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Synopsis of Crystal Grass' doctoral research in prison-hospitals

Crystal Grass As occupational therapists working within forensic environments, we often become frustrated at being prevented from doing mental health work due to the emphasis on security and correctional priorities. We begin to wonder about the value placed on the work of mental health professionals, about the tensions created by the dual mandates for providing both care and custody, and about how mental health care becomes subordinated to security and correctional priorities. Using the theory and method of institutional ethnography (Smith, 1987; 1990a; 1990b; 1998; 2005; 2006), the provision of mental health care by frontline workers in a Canadian prison-hospital was examined to make clear how routine forms of policy have the capacity to control and mobilize the work of frontline staff in a way that produces a power for the correctional mandate of the prison-hospital, which subordinates the mental health mandate (Dieleman Grass, 2010).

Correctional policies provide a conceptual system of knowledge that produces power to move the correctional mandate inevitably along. The dominance of this correctional conceptual system is amplified by the lack of a comparable conceptual system of vision for the mental health mandate within the organization’s policy structure. Policies are understood to be a central part of the social organization of forensic environments and, as such, they exert a power generated through the concerting and mobilization of the work of frontline staff. Understanding that policy is an authoritative allocation of values, questions arise about whose values are being legitimized, as well as what values are absent from existing policies and through what processes. Specific accountabilities for meeting the operational requirements of a prison-hospital promote the ideas and values inherent in these requirements. Organizational pressures to meet these requirements create a sense of urgency and adjustments are made to ensure that these requirements are met. Without a comparable set of operational requirements for a prison-hospital, a similar sense of urgency does not arise and operational adjustments are made at the expense of mental health care.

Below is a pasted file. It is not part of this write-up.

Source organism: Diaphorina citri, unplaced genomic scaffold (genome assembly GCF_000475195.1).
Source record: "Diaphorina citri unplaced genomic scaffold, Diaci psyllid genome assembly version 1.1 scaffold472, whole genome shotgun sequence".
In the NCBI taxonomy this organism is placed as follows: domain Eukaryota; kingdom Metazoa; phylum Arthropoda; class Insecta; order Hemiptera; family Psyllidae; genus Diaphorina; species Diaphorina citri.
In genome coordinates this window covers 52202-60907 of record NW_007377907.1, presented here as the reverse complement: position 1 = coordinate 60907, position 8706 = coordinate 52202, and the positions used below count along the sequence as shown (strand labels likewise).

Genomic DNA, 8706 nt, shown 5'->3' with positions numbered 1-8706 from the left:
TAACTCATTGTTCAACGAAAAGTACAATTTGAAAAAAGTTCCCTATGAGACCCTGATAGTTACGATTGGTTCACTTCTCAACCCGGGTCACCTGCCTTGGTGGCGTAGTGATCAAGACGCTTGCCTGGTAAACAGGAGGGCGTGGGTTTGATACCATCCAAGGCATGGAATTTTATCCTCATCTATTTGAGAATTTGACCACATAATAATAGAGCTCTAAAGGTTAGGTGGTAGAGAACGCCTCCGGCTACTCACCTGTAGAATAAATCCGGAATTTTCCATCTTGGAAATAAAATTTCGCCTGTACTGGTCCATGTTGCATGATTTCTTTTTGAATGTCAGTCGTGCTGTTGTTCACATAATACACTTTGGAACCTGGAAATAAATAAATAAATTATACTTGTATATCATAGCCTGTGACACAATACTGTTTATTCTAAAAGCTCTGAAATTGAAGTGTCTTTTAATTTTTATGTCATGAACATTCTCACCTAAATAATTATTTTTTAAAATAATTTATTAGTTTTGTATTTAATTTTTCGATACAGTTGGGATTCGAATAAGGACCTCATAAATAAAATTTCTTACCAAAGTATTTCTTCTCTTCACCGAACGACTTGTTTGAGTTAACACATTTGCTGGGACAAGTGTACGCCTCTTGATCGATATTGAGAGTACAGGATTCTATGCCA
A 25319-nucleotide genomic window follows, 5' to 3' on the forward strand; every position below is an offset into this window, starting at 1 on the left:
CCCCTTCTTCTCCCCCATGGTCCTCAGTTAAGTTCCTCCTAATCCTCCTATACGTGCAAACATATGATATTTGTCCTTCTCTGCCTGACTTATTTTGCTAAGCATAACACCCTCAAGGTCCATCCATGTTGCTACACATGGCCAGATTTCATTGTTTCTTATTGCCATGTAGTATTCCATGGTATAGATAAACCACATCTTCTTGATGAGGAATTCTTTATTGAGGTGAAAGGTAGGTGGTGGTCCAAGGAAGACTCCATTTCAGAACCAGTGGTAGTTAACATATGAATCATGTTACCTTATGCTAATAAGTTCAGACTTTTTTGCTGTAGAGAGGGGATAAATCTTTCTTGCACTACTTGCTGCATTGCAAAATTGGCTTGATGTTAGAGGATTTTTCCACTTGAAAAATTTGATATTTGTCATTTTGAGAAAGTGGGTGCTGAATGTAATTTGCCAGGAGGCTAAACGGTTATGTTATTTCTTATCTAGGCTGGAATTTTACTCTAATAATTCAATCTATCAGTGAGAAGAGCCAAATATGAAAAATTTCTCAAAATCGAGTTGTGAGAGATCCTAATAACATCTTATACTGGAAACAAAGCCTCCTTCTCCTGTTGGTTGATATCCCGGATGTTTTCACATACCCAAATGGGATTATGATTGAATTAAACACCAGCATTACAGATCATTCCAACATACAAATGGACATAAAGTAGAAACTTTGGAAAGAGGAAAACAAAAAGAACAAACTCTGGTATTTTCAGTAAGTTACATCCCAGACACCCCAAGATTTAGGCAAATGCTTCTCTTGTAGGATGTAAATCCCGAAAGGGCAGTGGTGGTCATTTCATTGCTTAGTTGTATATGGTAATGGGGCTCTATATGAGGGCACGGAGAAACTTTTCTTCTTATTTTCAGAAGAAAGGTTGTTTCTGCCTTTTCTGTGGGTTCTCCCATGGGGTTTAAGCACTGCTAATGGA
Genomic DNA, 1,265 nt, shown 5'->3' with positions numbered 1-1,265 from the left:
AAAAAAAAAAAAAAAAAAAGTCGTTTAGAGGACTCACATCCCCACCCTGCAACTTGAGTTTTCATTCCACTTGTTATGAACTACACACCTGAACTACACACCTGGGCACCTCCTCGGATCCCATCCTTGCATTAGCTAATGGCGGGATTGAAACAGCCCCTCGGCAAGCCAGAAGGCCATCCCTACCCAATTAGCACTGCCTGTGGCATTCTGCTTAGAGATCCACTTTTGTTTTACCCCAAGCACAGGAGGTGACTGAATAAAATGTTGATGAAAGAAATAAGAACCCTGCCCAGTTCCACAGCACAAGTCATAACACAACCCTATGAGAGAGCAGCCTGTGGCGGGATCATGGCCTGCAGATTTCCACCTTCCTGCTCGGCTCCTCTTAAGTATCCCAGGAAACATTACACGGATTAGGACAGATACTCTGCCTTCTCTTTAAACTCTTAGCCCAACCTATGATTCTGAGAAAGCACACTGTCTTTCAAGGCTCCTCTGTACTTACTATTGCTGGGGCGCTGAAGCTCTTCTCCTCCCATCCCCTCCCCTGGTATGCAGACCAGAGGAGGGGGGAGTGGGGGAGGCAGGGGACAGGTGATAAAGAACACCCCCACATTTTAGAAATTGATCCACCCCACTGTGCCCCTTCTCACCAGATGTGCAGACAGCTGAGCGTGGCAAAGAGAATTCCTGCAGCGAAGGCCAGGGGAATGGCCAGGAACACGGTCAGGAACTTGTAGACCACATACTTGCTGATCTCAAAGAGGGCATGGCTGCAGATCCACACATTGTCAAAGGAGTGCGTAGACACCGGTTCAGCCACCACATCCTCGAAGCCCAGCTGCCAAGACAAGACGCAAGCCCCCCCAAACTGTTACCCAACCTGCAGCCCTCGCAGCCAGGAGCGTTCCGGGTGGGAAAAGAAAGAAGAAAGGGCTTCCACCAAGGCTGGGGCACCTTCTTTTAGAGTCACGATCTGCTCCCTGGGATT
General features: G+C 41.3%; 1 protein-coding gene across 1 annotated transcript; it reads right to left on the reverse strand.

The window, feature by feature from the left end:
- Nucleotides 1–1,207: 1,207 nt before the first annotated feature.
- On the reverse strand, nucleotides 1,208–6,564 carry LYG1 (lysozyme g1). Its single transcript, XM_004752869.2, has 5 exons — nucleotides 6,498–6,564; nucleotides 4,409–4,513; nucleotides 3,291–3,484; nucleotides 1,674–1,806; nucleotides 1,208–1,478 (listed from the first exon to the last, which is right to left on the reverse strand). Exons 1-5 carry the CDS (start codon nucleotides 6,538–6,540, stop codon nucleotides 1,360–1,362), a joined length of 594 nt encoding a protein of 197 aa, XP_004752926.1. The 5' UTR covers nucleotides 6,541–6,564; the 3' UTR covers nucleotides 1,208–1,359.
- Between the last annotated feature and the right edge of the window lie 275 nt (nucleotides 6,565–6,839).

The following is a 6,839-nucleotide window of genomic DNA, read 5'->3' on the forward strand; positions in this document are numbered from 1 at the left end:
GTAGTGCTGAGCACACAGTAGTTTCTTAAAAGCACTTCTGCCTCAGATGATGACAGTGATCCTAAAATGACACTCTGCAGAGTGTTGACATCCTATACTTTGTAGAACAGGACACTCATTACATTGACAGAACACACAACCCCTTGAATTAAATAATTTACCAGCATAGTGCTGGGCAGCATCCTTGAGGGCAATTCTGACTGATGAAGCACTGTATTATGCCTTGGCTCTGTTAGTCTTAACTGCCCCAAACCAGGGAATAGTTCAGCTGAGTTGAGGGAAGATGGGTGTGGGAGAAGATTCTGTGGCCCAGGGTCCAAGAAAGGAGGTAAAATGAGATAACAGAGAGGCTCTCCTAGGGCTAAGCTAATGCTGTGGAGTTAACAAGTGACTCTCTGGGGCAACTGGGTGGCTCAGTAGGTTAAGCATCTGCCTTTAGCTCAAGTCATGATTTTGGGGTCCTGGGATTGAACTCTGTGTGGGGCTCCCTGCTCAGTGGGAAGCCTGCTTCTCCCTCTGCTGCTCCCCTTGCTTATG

Often, tensions experienced by frontline staff are assumed to be the result of ‘difficult people behaving badly’ or ‘not knowing or understanding their job’. In fact, these tensions reflect systematically organized ways of doing things within the organizational context. Without the values and objectives of mental health care being integrated into organizing policy structures, the social relations of everyday life are systematically organized to carry out purposes that do not fit with the mental health professionals’ own vision for mental health care. It is important to consider that failures of a mental health mandate are not necessarily the result of the structure of mental health policies but result from the interaction of all organizational policy structures that operate within and influence the day-to-day activities of the forensic environment. The causes of decline in mental health care often lay outside the relatively small areas upon which mental health policies are focused.

There are opportunities for mental health staff to participate in the policy process in ways that will bring about positive change in their own work environment. These opportunities manifest in a) the knowledge frontline staff have of how to use and respond to the use of policies in ways that will advance mental health care, b) the use of ethical standards to identify and employ legitimate strategies and tactics in bargaining and negotiation processes, and c) the renegotiation of conditions that determine ‘wins’ or ‘losses’ for mental health care within the correctional context.



Dieleman Grass, C. (2010). Slow decline: The social organization of mental health care in a prison-hospital. Unpublished doctoral dissertation, Queen’s University, Kingston, Canada.

Smith, D. (1987). The everyday world as problematic: A feminist sociology. Toronto: University of Toronto Press.

Smith, D. (1990a). The conceptual practices of power: A feminist sociology of knowledge. Toronto: University of Toronto Press.

Smith, D. (1990b). Texts, facts and femininity: Exploring the relations of ruling. London: Routledge.

Smith, D. (1998). Writing the social: Critique, theory, investigation. Toronto: University of Toronto Press.

Smith, D. (2005). Institutional ethnography: A sociology for people.  Toronto: Altamira Press.

Smith, D. (2006). Institutional ethnography as practice. Toronto: Rowman & Littlefield Publishers.